Climate Change is Focus of Complex Antarctic Expedition

A view from the bow of the boat while crossing the Drake Passage in April 2009.
A view from the bow of the boat while crossing the Drake Passage in April 2009.
More than 30 scientists from 11 states and four countries, led by Hamilton College Geosciences Professor Eugene Domack, will embark in January 2010 upon one of the most complex interdisciplinary Antarctic expeditions ever funded by the National Science Foundation (NSF). During the two-month trip the scientists will be addressing a significant regional problem with global change implications, the abrupt environmental change in Antarctica's Larsen Ice Shelf System. The expedition is part of the NSF’s International Polar Year (IPY) program.

By making use of a marine research platform as well as two helicopters and an undersea remotely operated vehicle (ROV), the team will work collaboratively to answer vital questions with regard to: the stability of the Antarctic Peninsula ice sheet and the remainder of the Larsen Ice Shelf; the response, or contribution, of oceanographic systems to ice shelf disintegration; the climate history of the Peninsula as recorded in ice and sediment core samples; and the biogeography of life in extreme environments.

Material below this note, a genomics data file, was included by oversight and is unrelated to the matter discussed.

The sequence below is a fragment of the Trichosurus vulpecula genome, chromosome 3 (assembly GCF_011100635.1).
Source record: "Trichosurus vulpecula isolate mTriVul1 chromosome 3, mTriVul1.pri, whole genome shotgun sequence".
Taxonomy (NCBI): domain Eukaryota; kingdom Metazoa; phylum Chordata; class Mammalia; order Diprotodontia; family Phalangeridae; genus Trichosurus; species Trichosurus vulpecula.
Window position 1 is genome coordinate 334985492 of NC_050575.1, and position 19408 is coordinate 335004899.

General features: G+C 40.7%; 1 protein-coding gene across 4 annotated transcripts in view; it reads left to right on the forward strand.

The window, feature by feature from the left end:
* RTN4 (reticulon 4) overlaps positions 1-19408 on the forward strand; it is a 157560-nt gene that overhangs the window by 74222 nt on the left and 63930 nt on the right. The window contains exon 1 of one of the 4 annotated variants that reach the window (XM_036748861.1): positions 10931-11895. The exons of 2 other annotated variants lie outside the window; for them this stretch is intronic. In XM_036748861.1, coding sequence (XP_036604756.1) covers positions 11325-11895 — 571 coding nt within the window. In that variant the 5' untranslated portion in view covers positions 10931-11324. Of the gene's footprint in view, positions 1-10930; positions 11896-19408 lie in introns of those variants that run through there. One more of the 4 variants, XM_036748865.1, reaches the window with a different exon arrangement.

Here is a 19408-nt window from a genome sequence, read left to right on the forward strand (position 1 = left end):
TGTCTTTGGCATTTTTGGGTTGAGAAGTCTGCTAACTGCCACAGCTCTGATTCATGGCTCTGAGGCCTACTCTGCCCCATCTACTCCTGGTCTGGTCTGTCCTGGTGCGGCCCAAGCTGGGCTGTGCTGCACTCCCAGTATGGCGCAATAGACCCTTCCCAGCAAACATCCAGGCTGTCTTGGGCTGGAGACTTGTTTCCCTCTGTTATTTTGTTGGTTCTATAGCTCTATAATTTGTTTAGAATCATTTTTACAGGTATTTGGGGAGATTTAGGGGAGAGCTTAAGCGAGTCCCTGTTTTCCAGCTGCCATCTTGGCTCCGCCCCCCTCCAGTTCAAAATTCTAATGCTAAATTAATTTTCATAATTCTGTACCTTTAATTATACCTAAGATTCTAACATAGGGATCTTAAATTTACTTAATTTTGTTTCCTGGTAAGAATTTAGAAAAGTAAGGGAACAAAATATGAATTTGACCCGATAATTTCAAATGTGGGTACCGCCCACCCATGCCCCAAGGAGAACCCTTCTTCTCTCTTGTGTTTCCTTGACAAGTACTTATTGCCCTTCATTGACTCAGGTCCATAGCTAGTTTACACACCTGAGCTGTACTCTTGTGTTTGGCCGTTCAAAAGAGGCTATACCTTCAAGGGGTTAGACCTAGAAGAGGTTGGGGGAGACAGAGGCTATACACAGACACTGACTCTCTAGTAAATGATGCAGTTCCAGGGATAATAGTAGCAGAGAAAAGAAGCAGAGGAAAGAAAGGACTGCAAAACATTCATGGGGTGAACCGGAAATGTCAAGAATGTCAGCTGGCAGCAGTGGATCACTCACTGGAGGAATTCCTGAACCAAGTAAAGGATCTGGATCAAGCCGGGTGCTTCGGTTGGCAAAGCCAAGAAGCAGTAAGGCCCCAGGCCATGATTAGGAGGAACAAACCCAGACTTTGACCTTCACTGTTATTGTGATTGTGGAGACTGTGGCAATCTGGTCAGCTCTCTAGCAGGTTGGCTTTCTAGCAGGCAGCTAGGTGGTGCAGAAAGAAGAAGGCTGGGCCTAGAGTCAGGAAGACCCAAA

The helicopters will allow scientists to retrieve ice core samples and deploy geologists to the regional bedrock, while the ship will generate swath maps of the sea floor. The undersea ROV will video and sample the ocean floor. The undersea ROV will video and record the ocean floor. Additional sediment core samples will be retrieved with equipment on the research ship.

As part of the this initiative, Hamilton College has been awarded two related NSF grants for work directed by Domack, the J.W. Johnson Professor of Environmental Studies, and Associate Professor of Biology Michael McCormick. "Our work contributes to the understanding of these climatic changes -- where they are occurring first and with greatest magnitude and impact upon the environment," says Domack.

During his 2004 expedition, Domack and his team discovered an underwater volcano in the Antarctic Sound. In 2005, he returned to study the causes of the collapse of the Larsen B ice shelf. This had been the original focus in 2004 when thick ice prevented access to the area. Using an underwater video sled to map the seafloor landscape during the 2005 trip, the team discovered a cold-vent chemotrophic ecosystem.

In the August 2005 issue of the journal Nature, Domack published the first evidence that the collapse of Antarctica's Larsen B Ice Shelf was unprecedented during the past 10,000 years. Using data collected from sediment core samples in the vicinity of the former ice shelf, Domack and his colleagues concluded that the Larsen ice shelf had been intact but was slowly thinning during the course of the current interglacial period. Since 1987, Domack has taken more than 100 undergraduates from Hamilton and other colleges and universities to Antarctica.
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